Feel Good Story: the ASL interpreter at Bonnaroo

Even though I try to be aware of challenges people different from myself experience (even “checking my privilege” here and there), it is to my great shame that I had never really given deaf people’s interaction with music much thought. If I thought of it at all, I probably assumed that there wasn’t much, that it was an experience wholly unknowable to a person who couldn’t hear. That misinterpretation was blasted away at extreme decibel levels last week when a video from the Bonnaroo music festival surfaced showing a American Sign Language interpreter KILLING IT along with the Wu-Tang Clan. Take a look:

What’s more embarrassing about my ignorance is how obvious it is that deaf people can still enjoy many forms of music. Duh. First, many of the deaf can still feel beats, giving them an experience of the tempo, rhythm and force of a song. Second, music (especially rap music) is often more about the lyrics behind a song than the notes played with it. A well written line can be just as powerful to a person reading it rather than hearing it (I should know, I have about a million books that testify to this). So it should be a given that musicians have hearing impaired fans too. Again: Duh.

Holly Maniatty signs at a Phish concert.

Holly Maniatty (source: Slate.com)

After watching the video I looked up the woman behind the assume dance moves and ridiculously smooth signs. Her name is Holly Maniatty, a professional ASL interpreter who has made somewhat of a name for herself as being one of the best concert and festival interpreters around. And for good reason. The amount of time and effort she puts into researching an upcoming show is nothing short of awe inspiring. According to her own estimates, she spends around 50 to 100 hours researching the entire catalog of work of whatever musician she is working with. Along with that, she has to study the movements and style of each artists as well and tries her best to mimic it for the benefit of those watching her when not watching the artist him or her self. She describes it best here:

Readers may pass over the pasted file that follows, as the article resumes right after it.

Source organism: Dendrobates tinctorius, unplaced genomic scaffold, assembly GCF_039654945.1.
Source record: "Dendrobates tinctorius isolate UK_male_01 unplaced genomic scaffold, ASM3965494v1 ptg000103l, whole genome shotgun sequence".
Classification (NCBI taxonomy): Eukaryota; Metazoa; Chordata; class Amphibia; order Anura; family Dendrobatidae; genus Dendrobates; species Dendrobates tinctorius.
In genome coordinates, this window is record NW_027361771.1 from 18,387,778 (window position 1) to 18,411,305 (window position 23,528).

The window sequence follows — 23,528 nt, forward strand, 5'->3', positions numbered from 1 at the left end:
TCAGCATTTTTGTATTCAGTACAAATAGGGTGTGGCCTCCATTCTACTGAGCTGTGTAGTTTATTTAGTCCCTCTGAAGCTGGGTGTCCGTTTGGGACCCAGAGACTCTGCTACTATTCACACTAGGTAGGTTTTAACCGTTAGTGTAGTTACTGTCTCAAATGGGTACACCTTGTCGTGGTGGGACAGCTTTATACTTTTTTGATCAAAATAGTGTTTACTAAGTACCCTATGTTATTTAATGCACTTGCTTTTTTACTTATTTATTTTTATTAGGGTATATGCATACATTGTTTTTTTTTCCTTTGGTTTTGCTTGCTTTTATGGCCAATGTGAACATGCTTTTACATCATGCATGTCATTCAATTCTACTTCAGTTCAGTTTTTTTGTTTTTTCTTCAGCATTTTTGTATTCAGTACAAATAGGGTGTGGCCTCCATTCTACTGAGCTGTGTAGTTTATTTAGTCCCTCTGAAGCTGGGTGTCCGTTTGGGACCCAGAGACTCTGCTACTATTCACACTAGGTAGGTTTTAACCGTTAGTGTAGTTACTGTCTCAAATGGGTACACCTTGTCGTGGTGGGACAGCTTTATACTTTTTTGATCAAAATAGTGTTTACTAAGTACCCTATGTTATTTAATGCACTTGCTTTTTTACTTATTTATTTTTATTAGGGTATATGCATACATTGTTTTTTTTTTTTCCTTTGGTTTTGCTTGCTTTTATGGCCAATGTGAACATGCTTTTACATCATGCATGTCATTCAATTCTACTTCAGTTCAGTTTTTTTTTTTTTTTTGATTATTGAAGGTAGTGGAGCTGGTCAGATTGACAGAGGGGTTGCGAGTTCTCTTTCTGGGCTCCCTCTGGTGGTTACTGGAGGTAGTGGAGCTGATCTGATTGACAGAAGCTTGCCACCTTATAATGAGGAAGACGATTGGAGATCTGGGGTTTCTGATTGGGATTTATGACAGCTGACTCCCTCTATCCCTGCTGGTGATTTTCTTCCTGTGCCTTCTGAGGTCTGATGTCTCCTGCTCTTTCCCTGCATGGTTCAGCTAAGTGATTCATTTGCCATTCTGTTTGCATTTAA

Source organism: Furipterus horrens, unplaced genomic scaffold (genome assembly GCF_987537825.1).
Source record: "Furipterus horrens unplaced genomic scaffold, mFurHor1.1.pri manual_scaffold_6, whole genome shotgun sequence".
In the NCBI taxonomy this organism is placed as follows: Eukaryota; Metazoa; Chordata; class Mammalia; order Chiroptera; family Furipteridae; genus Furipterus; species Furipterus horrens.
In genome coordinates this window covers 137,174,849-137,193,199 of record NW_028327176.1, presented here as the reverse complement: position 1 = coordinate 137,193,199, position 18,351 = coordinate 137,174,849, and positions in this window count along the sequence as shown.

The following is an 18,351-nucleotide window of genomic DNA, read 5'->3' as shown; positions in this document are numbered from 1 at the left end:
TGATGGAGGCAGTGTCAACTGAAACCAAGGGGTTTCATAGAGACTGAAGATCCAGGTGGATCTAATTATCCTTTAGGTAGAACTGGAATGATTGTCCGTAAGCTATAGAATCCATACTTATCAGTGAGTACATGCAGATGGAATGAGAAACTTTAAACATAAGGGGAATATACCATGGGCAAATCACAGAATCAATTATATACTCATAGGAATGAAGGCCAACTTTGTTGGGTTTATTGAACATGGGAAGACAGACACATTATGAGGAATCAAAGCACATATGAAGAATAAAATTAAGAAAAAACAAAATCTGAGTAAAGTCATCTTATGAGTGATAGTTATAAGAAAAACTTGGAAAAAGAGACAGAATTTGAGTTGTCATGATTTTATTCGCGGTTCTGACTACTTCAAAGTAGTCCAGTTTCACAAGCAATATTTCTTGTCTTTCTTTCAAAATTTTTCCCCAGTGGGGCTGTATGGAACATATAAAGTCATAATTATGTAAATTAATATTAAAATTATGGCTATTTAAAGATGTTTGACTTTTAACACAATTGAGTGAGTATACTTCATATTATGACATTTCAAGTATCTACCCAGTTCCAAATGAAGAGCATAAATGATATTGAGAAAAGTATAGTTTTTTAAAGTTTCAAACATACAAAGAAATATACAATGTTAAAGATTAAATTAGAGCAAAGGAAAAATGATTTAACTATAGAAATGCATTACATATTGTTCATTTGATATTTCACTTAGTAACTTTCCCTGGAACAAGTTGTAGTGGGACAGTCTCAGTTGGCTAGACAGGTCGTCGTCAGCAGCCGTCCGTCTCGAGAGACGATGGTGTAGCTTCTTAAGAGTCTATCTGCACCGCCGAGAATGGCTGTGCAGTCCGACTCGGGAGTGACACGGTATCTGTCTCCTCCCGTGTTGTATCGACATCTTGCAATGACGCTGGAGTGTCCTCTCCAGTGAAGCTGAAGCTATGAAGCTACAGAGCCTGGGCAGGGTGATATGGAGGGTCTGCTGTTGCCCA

“[Eminem] has a very specific body cadence,” she said, “and if you’re able to mimic that, it almost looks like you are him. Jay-Z’s got a big boisterous chest-out way to rap sometimes. So you have to watch the different performers and watch how they move the body because the more genuine you are to their way of presenting themselves as an artist, the more equal of an experience the deaf person is going to have.”

While ASL at concerts and festivals is on the rise, I’m guessing the people don’t pay her anywhere near enough to deserve the kind of professionalism and energy she brings. But I’m glad she does it anyway. She represents a world I want to live in. It’s not enough to accommodate people who aren’t “like us”, they deserve more. We need to change the conceptualization of disabilities to one where they aren’t considered a separate group but instead that their needs are just another challenge that needs to be met when organizing events. We can do it, we just have to try and Holly Maniatty tries. Clearly talented, she is bringing concerts to people who for a long time were left out, not because of their own limitations but because, like me, the concert organizers didn’t stop to think or didn’t bother to ask the hearing impaired whether they wanted in. The organization that Holly works for is called Everyone’s Invited, and it seems like they are ensuring that everyone is. Duh.


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